This isn't my favorite movie of Woody Allen's. Usually when he returns to older material it is during a period of stagnation. But he'd just been putting out some really mature and worthwhile movies. So it's suprising this vehicle originally written for Zero Mostel flopped so badly.

Thursday, April 14, 2011

Vicky Cristina Barcelona

Vicky has normal values, Cristina pursues the alternative lifestyle and Barcelona is the place that offers the opportunity to remain exactly the same.

"[Cristina's] contempt for normal values is boring and cliche," Vicky's husband says. But it is he who is boring, talking trivially over the beautiful Spanish guitar.

It's ironic that Woody Allen uses a narrator who just sounds like he is saying: "Blah blah blah." I mean, why was it necessary for him to narrate that they walked around taking photographs, when it is clearly depicted by the scene? The use of narration was over-bearing and might have been the things keeping me from truly enjoying the film.

It's ambivalent what the moral is supposed to be. I'm tempted to say "whatever works" because it's a line from not just this movie but a couple of Woody Allen's others. But what is working in this movie? Does it mean whatever is working in this particular moment? Ignoring the inevitable ruin that is being driven towards? Because none of the relationships that arose were really working or could have worked for a prolonged period. And so everyone just goes back to status quo. Maybe that is what works. Some people live according to social structures, some pursue romantic passion and others are chronically dissatisfied no matter what they try.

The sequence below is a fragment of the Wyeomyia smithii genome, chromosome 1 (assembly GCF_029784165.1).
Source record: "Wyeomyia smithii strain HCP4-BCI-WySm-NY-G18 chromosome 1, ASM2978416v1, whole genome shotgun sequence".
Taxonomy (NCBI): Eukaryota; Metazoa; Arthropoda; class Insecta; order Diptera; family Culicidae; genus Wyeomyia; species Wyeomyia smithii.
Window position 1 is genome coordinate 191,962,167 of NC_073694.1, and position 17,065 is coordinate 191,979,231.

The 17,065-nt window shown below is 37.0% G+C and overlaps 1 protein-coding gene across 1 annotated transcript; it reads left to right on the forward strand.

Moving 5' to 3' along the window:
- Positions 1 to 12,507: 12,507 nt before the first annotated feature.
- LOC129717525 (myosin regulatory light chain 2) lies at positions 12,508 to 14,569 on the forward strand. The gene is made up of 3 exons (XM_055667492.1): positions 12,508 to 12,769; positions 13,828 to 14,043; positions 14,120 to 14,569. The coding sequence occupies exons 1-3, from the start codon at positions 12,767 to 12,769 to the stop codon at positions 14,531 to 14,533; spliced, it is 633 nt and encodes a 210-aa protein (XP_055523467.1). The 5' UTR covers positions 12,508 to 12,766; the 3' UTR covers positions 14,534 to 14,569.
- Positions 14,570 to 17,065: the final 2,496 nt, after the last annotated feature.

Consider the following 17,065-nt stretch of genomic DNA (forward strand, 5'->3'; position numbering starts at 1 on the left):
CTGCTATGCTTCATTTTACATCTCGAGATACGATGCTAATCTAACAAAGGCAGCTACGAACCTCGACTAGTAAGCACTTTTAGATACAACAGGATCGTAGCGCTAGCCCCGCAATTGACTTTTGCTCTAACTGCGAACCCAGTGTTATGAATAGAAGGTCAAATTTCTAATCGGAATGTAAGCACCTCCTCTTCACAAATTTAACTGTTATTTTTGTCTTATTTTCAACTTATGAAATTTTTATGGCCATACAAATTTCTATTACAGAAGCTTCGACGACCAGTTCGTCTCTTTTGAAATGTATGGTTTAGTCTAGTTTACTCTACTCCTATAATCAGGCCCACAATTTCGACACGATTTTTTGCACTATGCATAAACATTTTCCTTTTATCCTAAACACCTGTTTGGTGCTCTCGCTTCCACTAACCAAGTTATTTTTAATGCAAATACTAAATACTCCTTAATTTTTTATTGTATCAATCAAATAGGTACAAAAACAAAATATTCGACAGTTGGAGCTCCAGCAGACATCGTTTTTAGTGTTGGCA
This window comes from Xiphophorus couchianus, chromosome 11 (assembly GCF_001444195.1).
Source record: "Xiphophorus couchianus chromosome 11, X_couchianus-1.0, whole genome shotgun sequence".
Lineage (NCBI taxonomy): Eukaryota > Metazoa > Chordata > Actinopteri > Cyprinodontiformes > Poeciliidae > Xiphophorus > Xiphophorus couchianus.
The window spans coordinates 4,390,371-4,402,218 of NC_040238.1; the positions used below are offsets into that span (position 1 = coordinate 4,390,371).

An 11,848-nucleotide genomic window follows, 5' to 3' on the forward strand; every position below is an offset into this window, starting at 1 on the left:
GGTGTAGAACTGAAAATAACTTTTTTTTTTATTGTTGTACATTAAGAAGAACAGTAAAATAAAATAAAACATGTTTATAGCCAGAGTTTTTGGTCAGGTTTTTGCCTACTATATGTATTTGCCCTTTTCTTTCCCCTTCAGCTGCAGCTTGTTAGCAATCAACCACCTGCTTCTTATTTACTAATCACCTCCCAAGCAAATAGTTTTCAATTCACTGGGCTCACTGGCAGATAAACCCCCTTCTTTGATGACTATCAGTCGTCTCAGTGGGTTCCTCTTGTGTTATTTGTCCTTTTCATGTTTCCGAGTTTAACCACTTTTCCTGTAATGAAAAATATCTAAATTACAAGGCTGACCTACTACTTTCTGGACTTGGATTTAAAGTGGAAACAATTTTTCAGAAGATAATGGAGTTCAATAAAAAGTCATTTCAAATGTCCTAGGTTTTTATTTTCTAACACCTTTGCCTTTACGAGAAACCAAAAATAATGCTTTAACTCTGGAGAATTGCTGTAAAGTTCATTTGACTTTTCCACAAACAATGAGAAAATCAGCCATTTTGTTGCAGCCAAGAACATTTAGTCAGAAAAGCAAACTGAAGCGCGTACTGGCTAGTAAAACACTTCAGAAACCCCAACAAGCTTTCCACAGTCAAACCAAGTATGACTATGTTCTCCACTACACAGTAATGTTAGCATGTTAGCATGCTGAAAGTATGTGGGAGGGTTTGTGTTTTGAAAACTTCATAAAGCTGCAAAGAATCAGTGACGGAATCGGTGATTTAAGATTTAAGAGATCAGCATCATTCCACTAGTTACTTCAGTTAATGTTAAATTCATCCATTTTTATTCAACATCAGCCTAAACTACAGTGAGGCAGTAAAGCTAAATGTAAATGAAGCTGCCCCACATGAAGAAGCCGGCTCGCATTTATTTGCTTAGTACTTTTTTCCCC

"We are alive," Javier Bardem says, which seems to be the only common bond. Life is too short to worry about how other people choose to pursue happiness. It is too fraught with pain and the fear of death. This moment is the one in which we live. And yet most of us are too scared to be alive in that moment.